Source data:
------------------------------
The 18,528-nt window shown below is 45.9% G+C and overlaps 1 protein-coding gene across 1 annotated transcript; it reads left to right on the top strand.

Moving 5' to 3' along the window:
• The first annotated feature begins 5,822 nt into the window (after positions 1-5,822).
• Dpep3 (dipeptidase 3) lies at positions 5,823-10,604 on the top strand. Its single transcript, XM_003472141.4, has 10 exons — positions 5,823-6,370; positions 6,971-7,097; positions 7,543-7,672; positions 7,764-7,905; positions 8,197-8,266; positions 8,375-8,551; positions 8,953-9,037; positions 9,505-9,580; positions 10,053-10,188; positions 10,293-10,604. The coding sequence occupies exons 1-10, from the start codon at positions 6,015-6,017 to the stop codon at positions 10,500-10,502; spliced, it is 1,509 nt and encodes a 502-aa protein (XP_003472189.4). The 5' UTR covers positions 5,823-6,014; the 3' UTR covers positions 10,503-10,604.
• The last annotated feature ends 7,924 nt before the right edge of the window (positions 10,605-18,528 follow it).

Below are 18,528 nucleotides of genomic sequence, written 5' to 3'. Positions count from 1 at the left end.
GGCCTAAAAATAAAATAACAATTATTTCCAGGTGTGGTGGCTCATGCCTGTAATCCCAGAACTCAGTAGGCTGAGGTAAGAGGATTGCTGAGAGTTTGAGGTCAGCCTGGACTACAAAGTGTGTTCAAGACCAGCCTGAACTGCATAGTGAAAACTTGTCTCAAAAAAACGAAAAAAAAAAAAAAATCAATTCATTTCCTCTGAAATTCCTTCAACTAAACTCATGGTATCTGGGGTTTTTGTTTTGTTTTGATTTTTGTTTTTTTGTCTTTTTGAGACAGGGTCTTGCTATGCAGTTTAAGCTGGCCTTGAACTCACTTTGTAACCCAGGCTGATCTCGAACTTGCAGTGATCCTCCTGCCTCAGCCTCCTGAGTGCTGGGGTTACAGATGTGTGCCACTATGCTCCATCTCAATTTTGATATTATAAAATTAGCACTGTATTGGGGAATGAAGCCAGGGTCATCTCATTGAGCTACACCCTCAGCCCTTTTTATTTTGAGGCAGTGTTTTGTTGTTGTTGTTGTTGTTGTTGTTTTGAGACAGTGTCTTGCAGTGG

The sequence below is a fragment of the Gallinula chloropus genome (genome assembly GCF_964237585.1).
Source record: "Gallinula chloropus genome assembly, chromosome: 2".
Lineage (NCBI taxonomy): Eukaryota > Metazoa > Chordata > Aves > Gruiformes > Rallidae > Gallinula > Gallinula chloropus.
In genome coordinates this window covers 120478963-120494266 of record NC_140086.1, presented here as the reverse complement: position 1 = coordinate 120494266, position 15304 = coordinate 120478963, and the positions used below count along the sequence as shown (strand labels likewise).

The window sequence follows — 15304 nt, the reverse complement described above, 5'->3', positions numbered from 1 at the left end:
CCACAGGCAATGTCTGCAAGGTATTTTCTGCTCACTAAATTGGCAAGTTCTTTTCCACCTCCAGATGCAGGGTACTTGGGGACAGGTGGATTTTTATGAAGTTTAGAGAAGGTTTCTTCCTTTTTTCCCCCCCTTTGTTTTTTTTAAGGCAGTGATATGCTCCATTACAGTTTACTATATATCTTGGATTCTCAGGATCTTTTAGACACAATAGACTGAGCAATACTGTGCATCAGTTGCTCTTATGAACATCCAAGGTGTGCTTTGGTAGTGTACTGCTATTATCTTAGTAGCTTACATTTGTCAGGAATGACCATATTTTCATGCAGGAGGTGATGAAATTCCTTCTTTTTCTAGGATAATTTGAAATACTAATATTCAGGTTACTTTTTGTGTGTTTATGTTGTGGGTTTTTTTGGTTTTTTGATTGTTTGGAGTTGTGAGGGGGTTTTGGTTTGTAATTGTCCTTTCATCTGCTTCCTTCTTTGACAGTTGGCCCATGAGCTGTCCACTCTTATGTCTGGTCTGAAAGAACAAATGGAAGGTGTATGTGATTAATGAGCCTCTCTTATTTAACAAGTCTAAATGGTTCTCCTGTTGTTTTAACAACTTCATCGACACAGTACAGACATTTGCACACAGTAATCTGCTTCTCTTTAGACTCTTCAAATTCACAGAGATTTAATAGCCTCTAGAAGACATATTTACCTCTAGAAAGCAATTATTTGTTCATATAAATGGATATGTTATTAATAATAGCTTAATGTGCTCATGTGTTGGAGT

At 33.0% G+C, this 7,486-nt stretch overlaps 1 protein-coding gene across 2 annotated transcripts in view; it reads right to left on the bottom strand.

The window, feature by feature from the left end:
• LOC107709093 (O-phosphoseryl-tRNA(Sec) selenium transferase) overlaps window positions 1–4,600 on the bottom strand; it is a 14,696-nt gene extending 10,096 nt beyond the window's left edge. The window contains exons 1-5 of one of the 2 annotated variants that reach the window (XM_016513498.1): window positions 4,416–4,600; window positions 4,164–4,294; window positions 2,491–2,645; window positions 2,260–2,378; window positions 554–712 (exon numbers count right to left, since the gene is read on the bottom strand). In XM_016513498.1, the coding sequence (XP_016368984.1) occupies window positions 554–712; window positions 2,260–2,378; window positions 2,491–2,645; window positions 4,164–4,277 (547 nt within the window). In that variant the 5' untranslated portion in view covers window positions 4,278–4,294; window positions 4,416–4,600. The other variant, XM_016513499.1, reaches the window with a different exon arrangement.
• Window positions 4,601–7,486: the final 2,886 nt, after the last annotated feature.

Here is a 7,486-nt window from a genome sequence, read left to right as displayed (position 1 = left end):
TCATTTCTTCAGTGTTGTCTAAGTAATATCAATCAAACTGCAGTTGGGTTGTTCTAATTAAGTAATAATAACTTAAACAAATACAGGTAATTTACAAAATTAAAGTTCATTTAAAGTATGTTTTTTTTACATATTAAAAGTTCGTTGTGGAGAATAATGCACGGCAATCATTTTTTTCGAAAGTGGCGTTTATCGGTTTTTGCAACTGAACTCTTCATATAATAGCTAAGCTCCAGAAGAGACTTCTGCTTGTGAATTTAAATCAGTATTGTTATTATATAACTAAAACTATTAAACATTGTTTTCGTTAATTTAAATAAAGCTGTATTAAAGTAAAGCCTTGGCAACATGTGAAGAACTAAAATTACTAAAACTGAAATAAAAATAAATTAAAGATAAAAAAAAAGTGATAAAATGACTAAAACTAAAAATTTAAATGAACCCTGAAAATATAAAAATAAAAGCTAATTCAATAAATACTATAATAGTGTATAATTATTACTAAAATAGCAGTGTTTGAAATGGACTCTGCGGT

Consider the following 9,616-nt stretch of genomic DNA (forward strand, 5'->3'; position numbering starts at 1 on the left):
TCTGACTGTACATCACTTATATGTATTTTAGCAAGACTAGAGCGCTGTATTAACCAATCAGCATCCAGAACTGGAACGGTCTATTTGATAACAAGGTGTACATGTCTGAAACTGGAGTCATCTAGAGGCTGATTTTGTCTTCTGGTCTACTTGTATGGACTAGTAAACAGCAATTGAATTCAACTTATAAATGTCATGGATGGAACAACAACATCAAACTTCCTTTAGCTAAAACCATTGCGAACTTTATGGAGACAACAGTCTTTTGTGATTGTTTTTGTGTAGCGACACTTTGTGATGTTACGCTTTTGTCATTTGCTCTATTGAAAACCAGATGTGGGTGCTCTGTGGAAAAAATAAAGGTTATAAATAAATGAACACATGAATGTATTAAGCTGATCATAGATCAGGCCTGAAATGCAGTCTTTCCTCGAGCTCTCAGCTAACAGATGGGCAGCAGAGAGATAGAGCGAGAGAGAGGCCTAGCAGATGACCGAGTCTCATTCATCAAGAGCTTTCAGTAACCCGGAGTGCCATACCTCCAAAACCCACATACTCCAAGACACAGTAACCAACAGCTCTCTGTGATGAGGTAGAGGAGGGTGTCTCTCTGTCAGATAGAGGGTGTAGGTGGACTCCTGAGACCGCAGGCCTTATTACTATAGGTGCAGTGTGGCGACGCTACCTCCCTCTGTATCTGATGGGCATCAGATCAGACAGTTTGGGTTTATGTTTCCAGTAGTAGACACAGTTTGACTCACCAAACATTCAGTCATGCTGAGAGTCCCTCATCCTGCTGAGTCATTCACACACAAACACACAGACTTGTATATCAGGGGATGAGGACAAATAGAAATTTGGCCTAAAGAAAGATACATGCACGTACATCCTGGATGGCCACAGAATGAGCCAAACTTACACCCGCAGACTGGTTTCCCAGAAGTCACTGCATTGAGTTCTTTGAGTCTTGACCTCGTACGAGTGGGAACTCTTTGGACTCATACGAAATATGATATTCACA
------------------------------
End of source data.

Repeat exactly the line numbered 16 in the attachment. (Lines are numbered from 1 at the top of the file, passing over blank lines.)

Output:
• LOC107709093 (O-phosphoseryl-tRNA(Sec) selenium transferase) overlaps window positions 1–4,600 on the bottom strand; it is a 14,696-nt gene extending 10,096 nt beyond the window's left edge. The window contains exons 1-5 of one of the 2 annotated variants that reach the window (XM_016513498.1): window positions 4,416–4,600; window positions 4,164–4,294; window positions 2,491–2,645; window positions 2,260–2,378; window positions 554–712 (exon numbers count right to left, since the gene is read on the bottom strand). In XM_016513498.1, the coding sequence (XP_016368984.1) occupies window positions 554–712; window positions 2,260–2,378; window positions 2,491–2,645; window positions 4,164–4,277 (547 nt within the window). In that variant the 5' untranslated portion in view covers window positions 4,278–4,294; window positions 4,416–4,600. The other variant, XM_016513499.1, reaches the window with a different exon arrangement.